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5 Exercises to Improve 5 Essential Showmanship Skills

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130 – May/June, 2022

By Delores Kuhlwein

When it comes to Showmanship, the discipline has come a long way from its humble 4-H beginnings–when it was used to teach youth how to present an animal in-hand–to the complex dance we see between horse and exhibitor today. In fact, what was once thought of as a basic class has become one of the most technical of the all-around disciplines, with five maneuvers utilized in almost every pattern: the set-up, the walk, the trot, the back, and the turn.

Individually breaking down those maneuvers and regularly practicing with specific exercises and drills is the key to success say today’s top Showmanship trainers: Sara Simons, Bruce Walquist, Jenny Jordan Frid, Carly Veldman Parks, and Cami Claypool.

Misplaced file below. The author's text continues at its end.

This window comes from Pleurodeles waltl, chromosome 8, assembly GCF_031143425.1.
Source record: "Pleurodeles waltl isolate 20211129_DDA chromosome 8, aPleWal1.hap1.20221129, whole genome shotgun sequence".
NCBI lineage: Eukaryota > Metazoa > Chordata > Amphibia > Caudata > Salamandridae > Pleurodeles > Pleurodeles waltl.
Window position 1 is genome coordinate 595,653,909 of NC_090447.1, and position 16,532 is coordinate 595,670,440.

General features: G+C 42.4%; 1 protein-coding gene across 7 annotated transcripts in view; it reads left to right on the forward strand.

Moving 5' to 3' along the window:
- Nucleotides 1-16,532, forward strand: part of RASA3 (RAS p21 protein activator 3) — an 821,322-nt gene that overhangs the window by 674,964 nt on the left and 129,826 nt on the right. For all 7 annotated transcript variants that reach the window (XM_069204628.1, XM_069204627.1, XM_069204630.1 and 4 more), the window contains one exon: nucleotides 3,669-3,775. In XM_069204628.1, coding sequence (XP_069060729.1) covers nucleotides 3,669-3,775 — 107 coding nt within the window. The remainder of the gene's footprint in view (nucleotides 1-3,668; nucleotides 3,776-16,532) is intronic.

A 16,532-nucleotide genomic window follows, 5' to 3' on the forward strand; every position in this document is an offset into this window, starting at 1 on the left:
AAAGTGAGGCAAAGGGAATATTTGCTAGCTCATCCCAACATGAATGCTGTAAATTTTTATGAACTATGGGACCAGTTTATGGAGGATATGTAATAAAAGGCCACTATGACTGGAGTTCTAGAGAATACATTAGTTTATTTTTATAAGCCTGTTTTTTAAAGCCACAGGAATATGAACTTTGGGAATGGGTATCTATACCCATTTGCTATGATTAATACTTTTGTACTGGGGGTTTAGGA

The Set-Up

The first essential element of Showmanship is the set-up, and it’s the foundation for both the Halter and the Showmanship horse. “I want to impress upon readers that it’s the most important maneuver, and it’s a little bit of a lost art,” Sara Simons explains. “Because Showmanship is derived from Halter, presenting your horse to the judge is critical. If there’s a tie, I use that maneuver as my tie-breaker when judging.”

Simons utilizes a time-tested method of keeping the horse’s right hind foot stationary and teaching the animal how to move the other three. In addition, cues for moving front and back vary, with a side-to-side motion on the lead for the front feet, and forward and back pressure for the hind. “Once the horse has learned this, we keep that routine, because it’s a more simplistic approach for the horse,” she says. “They know how to move by the way we pull the chain slightly.”

One drill involves maintaining this routine by practicing the set-up tirelessly to make the set-up a habit that transfers to the show pen. “At the end of a lesson, for example, I might suggest that a client do 30 set-ups before they’re done for the day. No matter how much time is spent at the home, they must have the right feel when pressured to set up in front of the judge,” Simons explains. “A quick set -up is good, but I’m not offended if an exhibitor takes a little more time to set up correctly, from a judging standpoint.”

The Walk

Click here to read the complete article
130 – May/June, 2022

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